The Refugee Scholarship Fund

To contribute securely with a credit card, click here and be certain that “Albany High/Cap Region Refugee Scholarship” is in the comments section (“I would like to support”).
To mail a check, make payable to The University at Albany Foundation and have Albany High/Cap Region Refugee Scholarship in the memo line. Mail to:


The University at Albany Foundation
UAB 226 – Michelle Mahon
1400 Washington Avenue 
Albany, New York 12222​
Some of our interviews:
 

Thank you Aden Suchak for the video!

Why do we want to start a scholarship for refugee students?

For those who don’t know me, my name is Brian Huskie. I’m a teacher in an urban school district and as of this writing I’ve been there for eight years, five of which I’ve taught English Language Learners. Before teaching I was in the Army, and in 2004 I was in Iraq. Here I am just over a decade ago:

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I was with one other soldier at a traffic control point when two Iraqi kids came over to talk to us. Here they are:

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They wanted to go buy kabobs for us and charge us triple for them. They also wanted our bullets so they could scrape the bullet off and light the gun powder. We teased them for a few minutes, haggling over kabobs and lighting matches. The older one tried to get us to give him a grenade for a couple of kabobs. The soldier who was with me, in the picture above, pretended to throw the grenade. He didn’t even have it in his hand…it was in good fun…but the younger one ran (stumbled, really) into the weeds and started crying. He was bawling. He wouldn’t let anyone near him. I took off my helmet and gave up my gun and brought the kid a Gatorade. He whirled around and hugged me, and we hugged in the weeds for a long time. When I hug my four year old I sometimes feel that little Iraqi boy’s ribs. Then he showed me the scars on his leg. He had been burned from his ankle to his thigh. He was covered in scars. He made a machine gun noise, pointed to his leg, and said “Amerikee!” That was eleven years ago. If the kid is still alive, he’d be 18 or so.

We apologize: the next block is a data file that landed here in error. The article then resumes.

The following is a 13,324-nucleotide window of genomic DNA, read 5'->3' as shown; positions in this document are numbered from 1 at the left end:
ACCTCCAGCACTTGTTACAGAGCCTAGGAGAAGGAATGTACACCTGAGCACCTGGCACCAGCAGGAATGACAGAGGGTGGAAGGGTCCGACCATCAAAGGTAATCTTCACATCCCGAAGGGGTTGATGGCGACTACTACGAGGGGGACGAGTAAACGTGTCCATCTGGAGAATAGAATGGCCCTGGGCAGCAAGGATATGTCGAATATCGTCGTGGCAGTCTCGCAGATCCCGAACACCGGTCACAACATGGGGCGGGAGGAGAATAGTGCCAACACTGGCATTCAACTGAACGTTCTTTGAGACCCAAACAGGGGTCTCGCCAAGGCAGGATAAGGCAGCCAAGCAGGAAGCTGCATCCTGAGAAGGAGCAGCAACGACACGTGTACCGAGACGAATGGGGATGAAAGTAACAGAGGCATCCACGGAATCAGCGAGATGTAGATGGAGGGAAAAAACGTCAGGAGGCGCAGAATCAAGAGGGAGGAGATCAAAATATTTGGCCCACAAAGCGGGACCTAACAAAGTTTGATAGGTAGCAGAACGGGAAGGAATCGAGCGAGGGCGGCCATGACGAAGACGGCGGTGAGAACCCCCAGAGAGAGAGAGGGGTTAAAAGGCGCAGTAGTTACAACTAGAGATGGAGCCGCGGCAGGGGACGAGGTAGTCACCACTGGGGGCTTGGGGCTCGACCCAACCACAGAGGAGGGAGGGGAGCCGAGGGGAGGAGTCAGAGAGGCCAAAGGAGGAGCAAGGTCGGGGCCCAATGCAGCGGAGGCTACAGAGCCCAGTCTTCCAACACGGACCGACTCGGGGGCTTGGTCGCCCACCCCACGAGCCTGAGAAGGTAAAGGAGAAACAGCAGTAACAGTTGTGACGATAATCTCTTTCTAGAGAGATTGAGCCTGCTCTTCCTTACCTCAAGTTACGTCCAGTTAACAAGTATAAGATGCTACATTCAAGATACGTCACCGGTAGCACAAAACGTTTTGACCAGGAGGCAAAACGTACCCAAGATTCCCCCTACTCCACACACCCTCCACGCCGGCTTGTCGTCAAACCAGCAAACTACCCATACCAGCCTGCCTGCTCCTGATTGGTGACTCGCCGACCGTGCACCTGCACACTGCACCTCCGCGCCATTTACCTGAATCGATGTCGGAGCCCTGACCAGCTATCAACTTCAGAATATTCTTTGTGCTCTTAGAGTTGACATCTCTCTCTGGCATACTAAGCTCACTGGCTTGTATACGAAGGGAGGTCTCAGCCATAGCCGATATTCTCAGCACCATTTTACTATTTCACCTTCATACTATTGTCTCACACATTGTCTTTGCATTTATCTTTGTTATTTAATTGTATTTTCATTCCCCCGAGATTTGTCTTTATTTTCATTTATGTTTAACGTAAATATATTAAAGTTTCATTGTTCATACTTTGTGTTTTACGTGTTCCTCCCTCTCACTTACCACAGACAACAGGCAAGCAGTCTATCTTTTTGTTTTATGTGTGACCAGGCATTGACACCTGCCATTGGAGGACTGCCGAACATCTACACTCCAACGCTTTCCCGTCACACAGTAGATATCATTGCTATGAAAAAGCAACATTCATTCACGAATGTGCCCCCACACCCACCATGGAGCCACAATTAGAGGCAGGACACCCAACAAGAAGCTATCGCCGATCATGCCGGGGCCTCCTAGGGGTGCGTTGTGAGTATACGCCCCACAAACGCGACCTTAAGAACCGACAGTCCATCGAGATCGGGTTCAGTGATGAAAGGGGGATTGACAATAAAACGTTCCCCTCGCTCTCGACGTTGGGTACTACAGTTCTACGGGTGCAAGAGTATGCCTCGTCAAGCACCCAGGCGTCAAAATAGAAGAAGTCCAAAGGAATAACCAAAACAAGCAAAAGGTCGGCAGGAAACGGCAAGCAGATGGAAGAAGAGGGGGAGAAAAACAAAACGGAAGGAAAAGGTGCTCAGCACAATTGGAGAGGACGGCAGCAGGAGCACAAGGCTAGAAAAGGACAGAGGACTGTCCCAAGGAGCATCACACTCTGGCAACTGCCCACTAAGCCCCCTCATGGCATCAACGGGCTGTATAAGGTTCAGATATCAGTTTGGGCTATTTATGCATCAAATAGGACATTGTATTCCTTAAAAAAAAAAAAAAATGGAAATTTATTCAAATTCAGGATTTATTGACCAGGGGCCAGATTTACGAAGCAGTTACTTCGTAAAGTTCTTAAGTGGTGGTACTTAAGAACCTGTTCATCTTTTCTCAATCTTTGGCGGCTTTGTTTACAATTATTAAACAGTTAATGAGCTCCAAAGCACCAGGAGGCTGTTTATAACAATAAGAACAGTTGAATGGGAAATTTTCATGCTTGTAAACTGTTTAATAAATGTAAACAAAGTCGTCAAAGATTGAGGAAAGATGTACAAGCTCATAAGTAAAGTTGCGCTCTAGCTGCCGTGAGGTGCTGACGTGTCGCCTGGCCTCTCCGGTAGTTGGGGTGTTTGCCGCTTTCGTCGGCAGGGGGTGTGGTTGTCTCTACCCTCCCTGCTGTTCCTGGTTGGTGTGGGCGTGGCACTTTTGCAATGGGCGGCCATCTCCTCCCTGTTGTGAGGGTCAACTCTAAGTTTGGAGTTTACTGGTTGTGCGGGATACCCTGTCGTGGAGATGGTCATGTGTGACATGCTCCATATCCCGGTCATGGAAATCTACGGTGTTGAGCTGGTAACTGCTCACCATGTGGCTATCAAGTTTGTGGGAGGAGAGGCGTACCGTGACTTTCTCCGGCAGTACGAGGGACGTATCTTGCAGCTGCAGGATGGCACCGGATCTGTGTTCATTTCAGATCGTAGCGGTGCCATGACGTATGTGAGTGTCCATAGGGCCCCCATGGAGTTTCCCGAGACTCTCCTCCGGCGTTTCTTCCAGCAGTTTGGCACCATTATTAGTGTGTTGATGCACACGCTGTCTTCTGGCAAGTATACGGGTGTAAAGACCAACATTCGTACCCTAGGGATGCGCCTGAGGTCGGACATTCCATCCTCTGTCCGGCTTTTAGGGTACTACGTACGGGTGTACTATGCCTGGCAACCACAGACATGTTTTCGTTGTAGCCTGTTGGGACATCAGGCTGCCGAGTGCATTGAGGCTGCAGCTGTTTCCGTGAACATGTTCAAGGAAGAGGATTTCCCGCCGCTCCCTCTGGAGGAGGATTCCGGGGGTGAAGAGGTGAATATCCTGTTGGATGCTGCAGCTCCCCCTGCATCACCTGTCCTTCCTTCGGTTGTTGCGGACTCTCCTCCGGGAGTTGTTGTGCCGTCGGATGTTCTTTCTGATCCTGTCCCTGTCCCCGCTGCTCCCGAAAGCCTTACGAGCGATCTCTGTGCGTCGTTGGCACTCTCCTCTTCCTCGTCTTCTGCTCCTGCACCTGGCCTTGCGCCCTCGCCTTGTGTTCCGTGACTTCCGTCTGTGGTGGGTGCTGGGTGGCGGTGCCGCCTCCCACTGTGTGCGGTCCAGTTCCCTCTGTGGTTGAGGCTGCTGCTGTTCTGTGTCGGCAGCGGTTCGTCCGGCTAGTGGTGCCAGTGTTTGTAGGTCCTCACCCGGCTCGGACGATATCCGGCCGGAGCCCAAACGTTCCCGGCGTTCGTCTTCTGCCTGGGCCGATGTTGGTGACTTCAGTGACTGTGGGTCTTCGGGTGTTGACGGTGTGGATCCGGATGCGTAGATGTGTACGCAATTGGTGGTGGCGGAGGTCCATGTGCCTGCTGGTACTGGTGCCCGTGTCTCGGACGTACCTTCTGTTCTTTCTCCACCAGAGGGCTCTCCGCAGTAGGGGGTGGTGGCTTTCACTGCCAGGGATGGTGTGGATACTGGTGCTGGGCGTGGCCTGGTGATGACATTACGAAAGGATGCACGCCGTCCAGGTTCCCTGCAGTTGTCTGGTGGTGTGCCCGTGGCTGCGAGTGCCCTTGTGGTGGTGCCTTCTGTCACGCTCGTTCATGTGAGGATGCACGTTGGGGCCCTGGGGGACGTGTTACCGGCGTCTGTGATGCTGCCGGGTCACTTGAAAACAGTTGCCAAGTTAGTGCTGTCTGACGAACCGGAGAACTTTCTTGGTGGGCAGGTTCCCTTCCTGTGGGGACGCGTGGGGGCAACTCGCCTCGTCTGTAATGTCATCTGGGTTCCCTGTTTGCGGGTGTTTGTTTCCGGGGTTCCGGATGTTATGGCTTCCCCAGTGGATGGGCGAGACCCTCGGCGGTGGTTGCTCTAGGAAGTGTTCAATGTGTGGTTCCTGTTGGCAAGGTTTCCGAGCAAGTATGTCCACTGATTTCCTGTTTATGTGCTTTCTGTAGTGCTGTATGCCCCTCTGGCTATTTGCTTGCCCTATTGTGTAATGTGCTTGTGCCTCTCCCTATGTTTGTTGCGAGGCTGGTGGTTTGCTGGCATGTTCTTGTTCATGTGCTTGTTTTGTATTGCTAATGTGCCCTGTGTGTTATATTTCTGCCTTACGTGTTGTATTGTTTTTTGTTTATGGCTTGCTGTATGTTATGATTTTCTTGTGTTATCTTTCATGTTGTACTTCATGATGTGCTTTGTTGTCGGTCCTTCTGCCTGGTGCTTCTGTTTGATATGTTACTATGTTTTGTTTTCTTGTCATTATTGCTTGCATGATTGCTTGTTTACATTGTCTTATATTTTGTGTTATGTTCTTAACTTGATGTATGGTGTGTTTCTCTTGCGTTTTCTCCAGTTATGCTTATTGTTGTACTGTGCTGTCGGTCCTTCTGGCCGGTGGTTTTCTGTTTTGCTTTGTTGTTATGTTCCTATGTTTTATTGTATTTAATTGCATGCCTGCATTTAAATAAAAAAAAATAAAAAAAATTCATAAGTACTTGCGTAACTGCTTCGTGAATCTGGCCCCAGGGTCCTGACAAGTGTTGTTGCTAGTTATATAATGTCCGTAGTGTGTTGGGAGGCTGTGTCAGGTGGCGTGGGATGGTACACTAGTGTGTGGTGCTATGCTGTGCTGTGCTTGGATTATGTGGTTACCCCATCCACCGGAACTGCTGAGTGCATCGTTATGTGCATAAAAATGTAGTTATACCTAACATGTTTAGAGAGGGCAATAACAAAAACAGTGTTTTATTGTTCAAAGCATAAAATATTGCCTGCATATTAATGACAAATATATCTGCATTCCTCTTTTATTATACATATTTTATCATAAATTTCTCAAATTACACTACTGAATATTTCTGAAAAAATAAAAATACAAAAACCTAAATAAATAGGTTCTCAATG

Like a bad movie, fireworks on the Fourth of July made my heart race something fierce, at least the first few years after I came back. Then, with time, it faded, and I moved on. Until last Fourth of July. I was with my family on Montauk beach watching the fireworks and my youngest, 2 years old, was terrified. He tried to run away high up on a sand dune. I ran after him, caught him, picked him up and tried to console him. The kid just went limp. My son didn’t move, didn’t make a sound, and just fell asleep, almost instantly. All of a sudden I was back, kicking in doors and raiding homes. In one, there stood a man, he might have been affiliated with Al Qaeda, who knows…but he had a son under the age of five in the upstairs room. There was shooting and yelling, and the kid just slept. I picked him up and brought him to his mother, and although he was unhurt he wouldn’t wake up. He just went limp.

Then there is this moment that I relive in my nightmares . We took over a hospital and, after a day of fighting, a man brought his son in. The son was obviously dead…maybe 7 or 8 years old. He was flopping around in his dad’s arms. The father was laughing uncontrollably – maniacally. I never forgot it.

Refugees are close to my heart. I have students now who are teenagers who were in Iraq when I was there eleven years ago. When I see my students I see the crowds of little kids who begged for pencils and candy; I see the kids who walked to school until they canceled school so we could fight. I broke their desks to burn to keep warm in December, and our sniper took a position in an elementary classroom. I see the boy whose leg was burned, and the little limp sleeper who had guns pointed at him, and the laughing dad. I see them in my own kids, somehow. It haunts me.

These kids from Iraq, as well as refugees from other places in the Middle East, Africa, Burma, and Nepal, didn’t choose to have war or persecution happen to them. They didn’t choose the actions of their countries or of ours. They all have their own stories, but somehow, they made it here. They have an obligation to make the most out of their lives, and they know it. It’s a second chance many don’t get. What are they going to do with this new life they were given?

We want this scholarship fund to help refugees pay for college, and we are asking for your help. We need a minimum of $25,000 for an endowment, which would give a small scholarship every single year, forever. I would like to reach $100,000…that’s our goal. Any little bit helps. Thank you for reading, and if you have any questions please don’t hesitate to e-mail or post below. Thank you again!

 

Refugee Students from Albany High

Ayat

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My name is Ayat.  I’m 19 years old and from Iraq. I lived and studied in Iraq until 2005. I went to Ebn Majid School in Baghdad. And like almost every other student, I tried very hard to get good grades and make my parents proud.